Reproductive differences between woodpeckers and secondary hole-nesters
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How to Cite

Hogstad, O. (2006). Reproductive differences between woodpeckers and secondary hole-nesters. Ornis Norvegica, 29, 110-123. https://doi.org/10.15845/on.v29i0.183

Abstract

Woodpeckers differ from most birds in several ways. They have powerful bills and excavate nesting cavities, and compared with most other birds of equivalent size they have relatively small clutches, relatively small eggs, and short incubation periods whereas the chicks remain in the nest for a relatively long time. Based upon the literature, I have compared the reproductive patterns of seven «true» Nordic woodpeckers (Picinae) with that of eight secondary hole-nesting species (particularly five passerines). The mean incubation period of the woodpeckers (12.4 ± 2.2 days) does not differ significantly from that of the secondary hole-nesters (17.6 ± 6.3 days; t-test, p=0.057). However, the incubation period of Picus canus and P. viridis (15.5 days) differs from the mean of the remaining woodpeckers (11.1 days; p<0.001). If the two Picus species are omitted from the analysis, the mean incubation period of the woodpeckers is shorter than that of the secondary hole-nesters (2.3 days; p=0.045). The secondary hole-nesting woodpecker species Jynx torquilla also has a shorter incubation period (12 days) than any of the other secondary hole-nesters. The mean nestling period of the woodpeckers (24.3 ± 2.9 days) does not differ from that of the secondary hole-nesters (22.7 ± 6.9 days; p=0.57). However, the woodpeckers have a longer nestling period (p=0.013) than the five passerines (mean 18.5 days). The ratio nestling period:incubation period differs, being 2.01 in woodpeckers and 1.31 in secondary hole-nesters (p<0.001). Woodpecker eggs are small and thin-shelled with a mean weight, related to the body mass of females, of 6.2 ± 2.0, and they are significantly lighter than those of the eight secondary hole-nesters (9.5 ± 2.0; p=0.007). The mean eggshell thickness in relation to egg volume is less in woodpeckers (1.3 ± 0.5) than in the secondary hole-nesting passerines (2.4 ± 0.7; p=0.01). The mean clutch size of the woodpeckers (5.5 ± 1.5 eggs) does not differ from that of the eight secondary hole-nesters (5.9 ± 2.2 eggs; p=0.15). However, if the two Picus species are omitted because of their tendency to reuse nest holes and their clutch size (mean 7.3 ± 1.1) that is larger than that of the other woodpeckers (mean 4.9 ± 0.9; p=0.03), the woodpeckers have a smaller clutch size than the secondary hole-nesters (p=0.04). The mean clutch weight related to the female body mass is lower in woodpeckers (0.33 ± 0.11) than in the secondary hole-nesters (0.57 ± 0.24, p=0.03). Hypotheses proposed to explain why reproduction in woodpeckers differs from that of other hole-nesters are differences in nest predation, limitation in nest sites of the secondary hole-nesters, energy costs expended in excavation, differences in food supply, adult survival and life duration.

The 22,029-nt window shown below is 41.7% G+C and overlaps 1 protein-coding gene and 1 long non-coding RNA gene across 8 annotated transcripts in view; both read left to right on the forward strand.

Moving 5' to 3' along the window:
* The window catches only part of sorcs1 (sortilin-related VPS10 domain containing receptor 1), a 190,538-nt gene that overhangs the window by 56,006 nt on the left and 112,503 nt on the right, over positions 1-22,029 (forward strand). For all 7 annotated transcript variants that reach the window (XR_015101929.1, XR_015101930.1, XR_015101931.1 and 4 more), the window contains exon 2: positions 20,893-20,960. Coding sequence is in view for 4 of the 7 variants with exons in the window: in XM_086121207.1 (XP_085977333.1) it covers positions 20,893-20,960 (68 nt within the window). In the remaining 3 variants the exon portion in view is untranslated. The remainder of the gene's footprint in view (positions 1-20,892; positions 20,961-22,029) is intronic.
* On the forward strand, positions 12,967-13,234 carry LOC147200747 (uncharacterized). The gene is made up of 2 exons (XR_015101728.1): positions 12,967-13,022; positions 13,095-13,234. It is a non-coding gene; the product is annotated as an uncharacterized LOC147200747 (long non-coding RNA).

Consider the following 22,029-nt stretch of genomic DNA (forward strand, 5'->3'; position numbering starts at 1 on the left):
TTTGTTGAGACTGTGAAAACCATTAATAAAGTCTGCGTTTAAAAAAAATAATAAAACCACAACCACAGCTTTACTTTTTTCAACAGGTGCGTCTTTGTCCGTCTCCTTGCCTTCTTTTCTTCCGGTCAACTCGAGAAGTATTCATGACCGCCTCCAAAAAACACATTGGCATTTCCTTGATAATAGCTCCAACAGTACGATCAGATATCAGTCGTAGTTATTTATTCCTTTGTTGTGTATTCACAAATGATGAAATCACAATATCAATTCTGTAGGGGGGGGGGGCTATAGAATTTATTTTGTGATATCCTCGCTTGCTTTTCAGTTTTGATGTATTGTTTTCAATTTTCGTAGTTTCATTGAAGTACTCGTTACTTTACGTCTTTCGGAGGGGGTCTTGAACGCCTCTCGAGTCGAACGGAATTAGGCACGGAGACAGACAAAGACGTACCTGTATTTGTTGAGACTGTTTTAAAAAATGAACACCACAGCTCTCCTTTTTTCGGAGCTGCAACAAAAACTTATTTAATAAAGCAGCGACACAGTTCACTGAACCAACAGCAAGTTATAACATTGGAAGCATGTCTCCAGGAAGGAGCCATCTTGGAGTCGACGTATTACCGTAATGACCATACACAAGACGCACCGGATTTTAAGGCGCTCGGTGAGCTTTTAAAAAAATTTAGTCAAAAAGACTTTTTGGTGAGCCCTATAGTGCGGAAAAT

https://doi.org/10.15845/on.v29i0.183
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